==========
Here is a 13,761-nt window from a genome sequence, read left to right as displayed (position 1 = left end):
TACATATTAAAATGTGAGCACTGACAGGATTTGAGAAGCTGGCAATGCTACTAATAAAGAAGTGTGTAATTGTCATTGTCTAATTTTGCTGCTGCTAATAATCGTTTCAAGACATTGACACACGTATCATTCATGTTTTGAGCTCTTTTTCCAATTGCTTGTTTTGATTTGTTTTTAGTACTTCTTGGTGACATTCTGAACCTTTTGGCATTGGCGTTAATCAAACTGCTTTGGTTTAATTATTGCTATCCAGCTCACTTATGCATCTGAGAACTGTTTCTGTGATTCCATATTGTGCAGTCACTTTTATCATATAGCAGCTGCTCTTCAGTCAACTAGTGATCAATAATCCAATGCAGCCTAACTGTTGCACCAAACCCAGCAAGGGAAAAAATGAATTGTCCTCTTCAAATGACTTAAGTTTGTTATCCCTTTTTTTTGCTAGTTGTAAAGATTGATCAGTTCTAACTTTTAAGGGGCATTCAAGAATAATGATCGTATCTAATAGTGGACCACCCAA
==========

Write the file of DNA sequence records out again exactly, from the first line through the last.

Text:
Here is a 13,761-nt window from a genome sequence, read left to right as displayed (position 1 = left end):
TACATATTAAAATGTGAGCACTGACAGGATTTGAGAAGCTGGCAATGCTACTAATAAAGAAGTGTGTAATTGTCATTGTCTAATTTTGCTGCTGCTAATAATCGTTTCAAGACATTGACACACGTATCATTCATGTTTTGAGCTCTTTTTCCAATTGCTTGTTTTGATTTGTTTTTAGTACTTCTTGGTGACATTCTGAACCTTTTGGCATTGGCGTTAATCAAACTGCTTTGGTTTAATTATTGCTATCCAGCTCACTTATGCATCTGAGAACTGTTTCTGTGATTCCATATTGTGCAGTCACTTTTATCATATAGCAGCTGCTCTTCAGTCAACTAGTGATCAATAATCCAATGCAGCCTAACTGTTGCACCAAACCCAGCAAGGGAAAAAATGAATTGTCCTCTTCAAATGACTTAAGTTTGTTATCCCTTTTTTTTGCTAGTTGTAAAGATTGATCAGTTCTAACTTTTAAGGGGCATTCAAGAATAATGATCGTATCTAATAGTGGACCACCCAA